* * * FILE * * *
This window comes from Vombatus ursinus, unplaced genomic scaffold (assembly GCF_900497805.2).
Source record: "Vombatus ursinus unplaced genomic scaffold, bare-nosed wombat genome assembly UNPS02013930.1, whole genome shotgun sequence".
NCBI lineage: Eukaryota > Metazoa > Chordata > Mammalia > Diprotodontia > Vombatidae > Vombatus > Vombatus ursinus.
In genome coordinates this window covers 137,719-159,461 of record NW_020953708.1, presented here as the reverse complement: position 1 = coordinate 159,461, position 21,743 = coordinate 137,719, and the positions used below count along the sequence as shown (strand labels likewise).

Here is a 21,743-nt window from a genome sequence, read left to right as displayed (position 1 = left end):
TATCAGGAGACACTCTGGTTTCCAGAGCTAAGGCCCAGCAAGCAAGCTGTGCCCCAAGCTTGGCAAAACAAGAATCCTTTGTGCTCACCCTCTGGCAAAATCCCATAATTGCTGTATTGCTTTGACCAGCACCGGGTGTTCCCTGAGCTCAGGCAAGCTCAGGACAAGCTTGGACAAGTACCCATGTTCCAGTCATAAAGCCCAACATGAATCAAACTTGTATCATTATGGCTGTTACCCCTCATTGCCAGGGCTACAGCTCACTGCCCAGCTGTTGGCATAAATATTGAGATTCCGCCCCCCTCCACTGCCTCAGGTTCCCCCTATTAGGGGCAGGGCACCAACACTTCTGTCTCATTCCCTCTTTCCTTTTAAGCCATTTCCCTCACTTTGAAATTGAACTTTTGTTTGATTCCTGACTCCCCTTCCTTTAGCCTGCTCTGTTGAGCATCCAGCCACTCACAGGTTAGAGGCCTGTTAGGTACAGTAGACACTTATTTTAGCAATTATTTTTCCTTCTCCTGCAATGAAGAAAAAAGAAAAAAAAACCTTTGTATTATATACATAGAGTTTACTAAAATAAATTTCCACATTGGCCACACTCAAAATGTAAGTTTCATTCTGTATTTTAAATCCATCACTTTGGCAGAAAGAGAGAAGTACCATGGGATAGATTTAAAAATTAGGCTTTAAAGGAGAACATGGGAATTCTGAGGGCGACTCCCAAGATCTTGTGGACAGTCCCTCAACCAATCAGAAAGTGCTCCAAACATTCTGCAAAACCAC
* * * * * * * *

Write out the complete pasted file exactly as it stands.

This window comes from Vombatus ursinus, unplaced genomic scaffold (assembly GCF_900497805.2).
Source record: "Vombatus ursinus unplaced genomic scaffold, bare-nosed wombat genome assembly UNPS02013930.1, whole genome shotgun sequence".
NCBI lineage: Eukaryota > Metazoa > Chordata > Mammalia > Diprotodontia > Vombatidae > Vombatus > Vombatus ursinus.
In genome coordinates this window covers 137,719-159,461 of record NW_020953708.1, presented here as the reverse complement: position 1 = coordinate 159,461, position 21,743 = coordinate 137,719, and the positions used below count along the sequence as shown (strand labels likewise).

Here is a 21,743-nt window from a genome sequence, read left to right as displayed (position 1 = left end):
TATCAGGAGACACTCTGGTTTCCAGAGCTAAGGCCCAGCAAGCAAGCTGTGCCCCAAGCTTGGCAAAACAAGAATCCTTTGTGCTCACCCTCTGGCAAAATCCCATAATTGCTGTATTGCTTTGACCAGCACCGGGTGTTCCCTGAGCTCAGGCAAGCTCAGGACAAGCTTGGACAAGTACCCATGTTCCAGTCATAAAGCCCAACATGAATCAAACTTGTATCATTATGGCTGTTACCCCTCATTGCCAGGGCTACAGCTCACTGCCCAGCTGTTGGCATAAATATTGAGATTCCGCCCCCCTCCACTGCCTCAGGTTCCCCCTATTAGGGGCAGGGCACCAACACTTCTGTCTCATTCCCTCTTTCCTTTTAAGCCATTTCCCTCACTTTGAAATTGAACTTTTGTTTGATTCCTGACTCCCCTTCCTTTAGCCTGCTCTGTTGAGCATCCAGCCACTCACAGGTTAGAGGCCTGTTAGGTACAGTAGACACTTATTTTAGCAATTATTTTTCCTTCTCCTGCAATGAAGAAAAAAGAAAAAAAAACCTTTGTATTATATACATAGAGTTTACTAAAATAAATTTCCACATTGGCCACACTCAAAATGTAAGTTTCATTCTGTATTTTAAATCCATCACTTTGGCAGAAAGAGAGAAGTACCATGGGATAGATTTAAAAATTAGGCTTTAAAGGAGAACATGGGAATTCTGAGGGCGACTCCCAAGATCTTGTGGACAGTCCCTCAACCAATCAGAAAGTGCTCCAAACATTCTGCAAAACCAC